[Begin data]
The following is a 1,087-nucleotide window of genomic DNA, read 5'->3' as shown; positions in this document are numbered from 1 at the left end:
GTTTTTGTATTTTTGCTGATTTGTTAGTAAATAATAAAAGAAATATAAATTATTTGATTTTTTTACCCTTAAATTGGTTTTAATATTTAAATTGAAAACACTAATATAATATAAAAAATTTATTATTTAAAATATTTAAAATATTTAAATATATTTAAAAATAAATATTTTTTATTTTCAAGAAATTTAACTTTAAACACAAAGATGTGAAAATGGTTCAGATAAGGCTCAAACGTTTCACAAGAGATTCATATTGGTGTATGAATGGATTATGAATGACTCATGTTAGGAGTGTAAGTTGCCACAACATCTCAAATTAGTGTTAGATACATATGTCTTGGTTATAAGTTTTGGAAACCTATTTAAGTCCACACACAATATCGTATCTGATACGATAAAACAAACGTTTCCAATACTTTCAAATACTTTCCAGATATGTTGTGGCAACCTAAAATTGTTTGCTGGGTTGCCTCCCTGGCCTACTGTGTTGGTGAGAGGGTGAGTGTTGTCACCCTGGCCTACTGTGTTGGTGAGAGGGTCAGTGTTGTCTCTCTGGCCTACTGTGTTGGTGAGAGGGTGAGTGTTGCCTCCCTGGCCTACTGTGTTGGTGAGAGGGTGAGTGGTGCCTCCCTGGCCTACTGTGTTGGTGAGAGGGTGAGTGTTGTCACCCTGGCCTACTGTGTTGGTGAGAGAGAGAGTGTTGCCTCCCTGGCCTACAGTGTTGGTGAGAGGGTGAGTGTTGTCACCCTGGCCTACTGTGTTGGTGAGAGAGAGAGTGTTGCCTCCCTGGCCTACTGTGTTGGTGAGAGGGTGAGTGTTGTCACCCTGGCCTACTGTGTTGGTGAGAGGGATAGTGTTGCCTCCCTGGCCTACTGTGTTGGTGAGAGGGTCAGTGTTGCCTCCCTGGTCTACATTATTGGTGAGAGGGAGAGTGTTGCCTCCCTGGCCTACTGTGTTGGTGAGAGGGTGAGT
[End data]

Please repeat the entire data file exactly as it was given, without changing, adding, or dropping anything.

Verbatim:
The following is a 1,087-nucleotide window of genomic DNA, read 5'->3' as shown; positions in this document are numbered from 1 at the left end:
GTTTTTGTATTTTTGCTGATTTGTTAGTAAATAATAAAAGAAATATAAATTATTTGATTTTTTTACCCTTAAATTGGTTTTAATATTTAAATTGAAAACACTAATATAATATAAAAAATTTATTATTTAAAATATTTAAAATATTTAAATATATTTAAAAATAAATATTTTTTATTTTCAAGAAATTTAACTTTAAACACAAAGATGTGAAAATGGTTCAGATAAGGCTCAAACGTTTCACAAGAGATTCATATTGGTGTATGAATGGATTATGAATGACTCATGTTAGGAGTGTAAGTTGCCACAACATCTCAAATTAGTGTTAGATACATATGTCTTGGTTATAAGTTTTGGAAACCTATTTAAGTCCACACACAATATCGTATCTGATACGATAAAACAAACGTTTCCAATACTTTCAAATACTTTCCAGATATGTTGTGGCAACCTAAAATTGTTTGCTGGGTTGCCTCCCTGGCCTACTGTGTTGGTGAGAGGGTGAGTGTTGTCACCCTGGCCTACTGTGTTGGTGAGAGGGTCAGTGTTGTCTCTCTGGCCTACTGTGTTGGTGAGAGGGTGAGTGTTGCCTCCCTGGCCTACTGTGTTGGTGAGAGGGTGAGTGGTGCCTCCCTGGCCTACTGTGTTGGTGAGAGGGTGAGTGTTGTCACCCTGGCCTACTGTGTTGGTGAGAGAGAGAGTGTTGCCTCCCTGGCCTACAGTGTTGGTGAGAGGGTGAGTGTTGTCACCCTGGCCTACTGTGTTGGTGAGAGAGAGAGTGTTGCCTCCCTGGCCTACTGTGTTGGTGAGAGGGTGAGTGTTGTCACCCTGGCCTACTGTGTTGGTGAGAGGGATAGTGTTGCCTCCCTGGCCTACTGTGTTGGTGAGAGGGTCAGTGTTGCCTCCCTGGTCTACATTATTGGTGAGAGGGAGAGTGTTGCCTCCCTGGCCTACTGTGTTGGTGAGAGGGTGAGT